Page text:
Even when the community is not explicitly depicted, classroom in these films are microcosms incarnating the conflicts of larger social groups. Schools with mixed-origin students are always taken to be metaphors for a country coming to grips with its diversity. The Blackboard Jungle means to be a portrait of American youth who grew up without fathers during the war. To Sir With Love presents itself as a capsule of British racial relations in reality and on screen. Discussing the nuances of the subjunctive mood with a class that can hardly put a few sentences together, the white teacher of the Palme d’Or winning Entre les murs (2008) finds himself lost in face of France’s vastly changing demographic that his students collectively represent.

If the students stand for societies in transition, the teachers, in turn, become paternal or maternal figures, and often offensively so, marshalling these recalcitrant children to unity and acceptance. Dangerous Minds (1995) converts the academic and social issues of Latino-Black students into an opportunity for Michelle Pfeiffer’s Marine-turned-teacher LouAnne Johnson to feel good about herself, just as Kamal Haasan’s Selvam hijacks the already-vitiated narrative of Nammavar (1994) into a vehicle for self-pity. In Freedom Writers (2007), Hilary Swank’s Erin Gruwell attempts to correct this narcissism and give the students a chance to express themselves by encouraging them to write their own stories. But, as always with Hollywood filmmaking, the overarching triumphalism, emphasizing Gruwell’s personal success and the students’ graduation to college as end goals in themselves, runs against the grain of the film’s declared intentions.

Part of the reason the inspirational teacher trope invariably devolves into a celebration of bourgeois individualism is that it’s rooted in the unshakeable middle-class belief of education as a ticket out of poverty, which in turn is predicated on the belief in the possibility of social mobility. (Hollywood sports movies do that too and their tough-love-dispensing coach is a variation on the teacher figure). The predictable way teacher roles are conceived according to the economic profile of their students gives a clue. Writing in the New York Times about the depiction of teachers in films, Motoko Rich notes how stories set in upper-class educational milieu tend to be comedies involving incompetent teachers while those unfolding in disadvantaged, impoverished areas lean towards dramas of inspirational educators. A film like Dead Poets Society is negatively instructive in this regard. Widely considered to be a touchstone for classroom dramas, it is, in fact, opposed to the conventions of the genre. Unlike in most of the works above, the students in the film are super-competitive, highly-disciplined and from affluent backgrounds. And what Williams’ Keating imparts to them is a healthy disdain for conformism. It’s an unusual, softly-concocted marriage of the inspirational teacher trope with the anarchic tendencies of student rebellion films such as Zero for Conduct (1933), If…. (1968) and Pink Floyd – The Wall (1982): down with Educashun, long live education!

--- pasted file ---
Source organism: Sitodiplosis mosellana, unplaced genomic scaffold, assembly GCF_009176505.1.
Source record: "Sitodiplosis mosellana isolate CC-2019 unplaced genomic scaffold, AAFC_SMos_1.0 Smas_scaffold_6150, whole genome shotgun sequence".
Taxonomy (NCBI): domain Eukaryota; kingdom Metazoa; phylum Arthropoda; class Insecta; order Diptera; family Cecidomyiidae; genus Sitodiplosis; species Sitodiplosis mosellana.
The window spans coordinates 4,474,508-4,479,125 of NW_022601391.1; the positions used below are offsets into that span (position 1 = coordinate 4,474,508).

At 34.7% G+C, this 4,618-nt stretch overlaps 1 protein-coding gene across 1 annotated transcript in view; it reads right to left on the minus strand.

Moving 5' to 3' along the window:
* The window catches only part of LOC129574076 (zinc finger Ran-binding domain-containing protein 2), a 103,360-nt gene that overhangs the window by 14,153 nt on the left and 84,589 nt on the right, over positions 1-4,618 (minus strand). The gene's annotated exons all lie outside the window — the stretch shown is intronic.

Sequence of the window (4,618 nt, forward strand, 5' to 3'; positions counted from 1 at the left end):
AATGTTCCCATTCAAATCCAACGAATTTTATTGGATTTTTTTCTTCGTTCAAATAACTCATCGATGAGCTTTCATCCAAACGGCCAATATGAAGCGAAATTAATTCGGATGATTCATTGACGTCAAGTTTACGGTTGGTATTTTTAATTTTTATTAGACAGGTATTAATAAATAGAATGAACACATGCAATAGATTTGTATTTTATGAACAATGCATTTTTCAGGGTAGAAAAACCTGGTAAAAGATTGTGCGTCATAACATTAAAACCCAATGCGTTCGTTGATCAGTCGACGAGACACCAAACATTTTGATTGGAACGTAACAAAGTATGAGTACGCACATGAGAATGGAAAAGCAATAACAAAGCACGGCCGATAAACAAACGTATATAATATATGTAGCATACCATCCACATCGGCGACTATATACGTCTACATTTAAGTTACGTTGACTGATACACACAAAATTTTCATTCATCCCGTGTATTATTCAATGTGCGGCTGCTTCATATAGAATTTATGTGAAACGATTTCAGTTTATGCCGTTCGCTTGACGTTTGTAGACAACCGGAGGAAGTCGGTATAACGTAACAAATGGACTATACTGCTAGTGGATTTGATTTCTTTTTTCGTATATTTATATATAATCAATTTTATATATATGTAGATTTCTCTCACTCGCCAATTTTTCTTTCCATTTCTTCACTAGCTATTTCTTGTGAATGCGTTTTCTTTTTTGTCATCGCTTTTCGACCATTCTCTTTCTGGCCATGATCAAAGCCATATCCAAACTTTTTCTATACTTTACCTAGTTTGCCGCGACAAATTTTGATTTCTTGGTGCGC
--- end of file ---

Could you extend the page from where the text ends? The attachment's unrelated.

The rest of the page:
[First published at Film Companion]

Super 30

In a face-off marking the film’s intermission, the local IIT coaching business head Lallan (Aditya Shrivastava) comes to warn a renegade star professor Anand Kumar (Hrithik Roshan) of dire consequences if he continues running his free coaching centre for the poor. Pockets of sunlight trickling through the makeshift roof creates dramatic zones of shadow and light on the character’s faces. As Lallan cranks up his challenge using colourful metaphors of a horse derby, music swells and a wind from nowhere sweeps across the room, making the asbestos walls rumble. Lest we miss the cues, Anand asks Lallan to brace for a storm.

Multiplying signifiers is part of all melodramatic expression, but Vikas Bahl, the director of Super 30, uses it exclusively as a crutch to prop up an uninspired material bordering on formula. The strings are pulled even before the first shot, violins and choruses preparing us for a soundscape that will be set to 11 through the remainder of the film. The film opens in London in 2017 at a gathering to felicitate a successful student of Anand’s. After a brief rollcall of Indian-headed corporations, he pays tribute to his professor, who, even before the flashback, is presented as a genius educator to be lionized. The second scene is a gathering too, this time in Patna twenty years ago, and sets up a lazy opposition between education and politics that characterizes the film: a slimy education minister (Pankaj Tripathi) makes false promises to Anand, who has just won a top medal.